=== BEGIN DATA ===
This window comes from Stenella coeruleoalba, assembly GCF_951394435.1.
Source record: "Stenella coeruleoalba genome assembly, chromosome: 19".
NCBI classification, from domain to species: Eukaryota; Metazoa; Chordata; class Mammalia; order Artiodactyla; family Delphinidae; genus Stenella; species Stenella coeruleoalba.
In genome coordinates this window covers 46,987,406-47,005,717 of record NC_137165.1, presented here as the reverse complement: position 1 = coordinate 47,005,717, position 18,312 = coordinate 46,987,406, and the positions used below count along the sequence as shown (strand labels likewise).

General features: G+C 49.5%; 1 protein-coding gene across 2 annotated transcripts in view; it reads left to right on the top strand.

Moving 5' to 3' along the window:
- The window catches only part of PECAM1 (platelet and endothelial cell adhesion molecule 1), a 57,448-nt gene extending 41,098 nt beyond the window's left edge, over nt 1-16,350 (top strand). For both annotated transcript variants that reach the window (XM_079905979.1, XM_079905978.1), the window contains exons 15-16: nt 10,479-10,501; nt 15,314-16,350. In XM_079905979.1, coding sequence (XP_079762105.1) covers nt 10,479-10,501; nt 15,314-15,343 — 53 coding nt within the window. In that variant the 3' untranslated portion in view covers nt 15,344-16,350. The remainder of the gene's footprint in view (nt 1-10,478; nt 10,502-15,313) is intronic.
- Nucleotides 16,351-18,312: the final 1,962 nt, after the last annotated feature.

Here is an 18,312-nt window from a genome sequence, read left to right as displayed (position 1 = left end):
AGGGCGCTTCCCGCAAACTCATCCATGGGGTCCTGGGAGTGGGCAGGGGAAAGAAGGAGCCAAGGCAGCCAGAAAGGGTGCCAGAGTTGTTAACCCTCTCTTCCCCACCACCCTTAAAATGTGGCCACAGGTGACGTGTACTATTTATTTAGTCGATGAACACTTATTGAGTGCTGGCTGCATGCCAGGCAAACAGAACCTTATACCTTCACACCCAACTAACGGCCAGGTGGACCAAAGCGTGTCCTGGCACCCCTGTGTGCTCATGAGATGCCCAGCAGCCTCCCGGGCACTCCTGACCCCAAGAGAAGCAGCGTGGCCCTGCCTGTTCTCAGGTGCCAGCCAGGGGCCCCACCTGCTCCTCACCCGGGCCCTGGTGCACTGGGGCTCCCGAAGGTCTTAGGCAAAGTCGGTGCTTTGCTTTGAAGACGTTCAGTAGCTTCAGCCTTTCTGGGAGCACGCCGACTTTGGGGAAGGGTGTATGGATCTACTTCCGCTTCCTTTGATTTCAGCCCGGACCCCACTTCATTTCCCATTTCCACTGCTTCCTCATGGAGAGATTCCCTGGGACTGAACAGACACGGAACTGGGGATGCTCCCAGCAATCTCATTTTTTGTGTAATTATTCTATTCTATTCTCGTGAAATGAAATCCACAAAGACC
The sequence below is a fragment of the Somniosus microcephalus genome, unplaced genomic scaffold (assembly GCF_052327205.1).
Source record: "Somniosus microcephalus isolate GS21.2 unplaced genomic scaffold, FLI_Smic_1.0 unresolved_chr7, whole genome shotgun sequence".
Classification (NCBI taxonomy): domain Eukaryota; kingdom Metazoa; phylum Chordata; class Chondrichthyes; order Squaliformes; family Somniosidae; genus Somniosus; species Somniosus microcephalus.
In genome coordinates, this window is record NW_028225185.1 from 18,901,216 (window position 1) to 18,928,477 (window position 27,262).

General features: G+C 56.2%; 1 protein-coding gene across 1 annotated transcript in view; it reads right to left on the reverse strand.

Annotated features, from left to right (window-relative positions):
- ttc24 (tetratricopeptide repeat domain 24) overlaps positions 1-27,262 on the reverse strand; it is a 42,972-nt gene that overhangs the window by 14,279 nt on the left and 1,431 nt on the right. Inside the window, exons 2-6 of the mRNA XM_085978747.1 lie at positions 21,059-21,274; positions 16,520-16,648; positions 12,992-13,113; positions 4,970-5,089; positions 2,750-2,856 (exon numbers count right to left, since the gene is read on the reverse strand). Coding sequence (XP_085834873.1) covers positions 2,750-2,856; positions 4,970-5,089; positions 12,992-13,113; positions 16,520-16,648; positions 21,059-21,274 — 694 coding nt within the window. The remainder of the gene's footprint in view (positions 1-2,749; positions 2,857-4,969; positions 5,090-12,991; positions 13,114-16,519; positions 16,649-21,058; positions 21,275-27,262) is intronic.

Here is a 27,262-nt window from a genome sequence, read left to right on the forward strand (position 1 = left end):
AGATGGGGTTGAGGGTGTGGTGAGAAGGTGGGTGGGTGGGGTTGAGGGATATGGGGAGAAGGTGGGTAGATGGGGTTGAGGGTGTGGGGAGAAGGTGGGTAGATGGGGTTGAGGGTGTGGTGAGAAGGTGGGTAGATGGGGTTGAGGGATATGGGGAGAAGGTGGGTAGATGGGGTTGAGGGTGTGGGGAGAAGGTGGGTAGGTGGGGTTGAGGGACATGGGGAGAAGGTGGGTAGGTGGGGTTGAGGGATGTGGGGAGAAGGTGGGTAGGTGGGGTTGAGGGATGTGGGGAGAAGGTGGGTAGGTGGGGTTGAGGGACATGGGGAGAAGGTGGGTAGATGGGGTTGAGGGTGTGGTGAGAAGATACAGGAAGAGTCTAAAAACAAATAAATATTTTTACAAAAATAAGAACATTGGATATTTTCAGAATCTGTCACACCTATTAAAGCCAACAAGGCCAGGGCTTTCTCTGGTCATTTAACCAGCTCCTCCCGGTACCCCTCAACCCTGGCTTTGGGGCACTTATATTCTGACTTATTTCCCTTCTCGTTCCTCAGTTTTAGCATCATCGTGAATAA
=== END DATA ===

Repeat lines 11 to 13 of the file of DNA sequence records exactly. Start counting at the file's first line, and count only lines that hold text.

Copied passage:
The sequence below is a fragment of the Somniosus microcephalus genome, unplaced genomic scaffold (assembly GCF_052327205.1).
Source record: "Somniosus microcephalus isolate GS21.2 unplaced genomic scaffold, FLI_Smic_1.0 unresolved_chr7, whole genome shotgun sequence".
Classification (NCBI taxonomy): domain Eukaryota; kingdom Metazoa; phylum Chordata; class Chondrichthyes; order Squaliformes; family Somniosidae; genus Somniosus; species Somniosus microcephalus.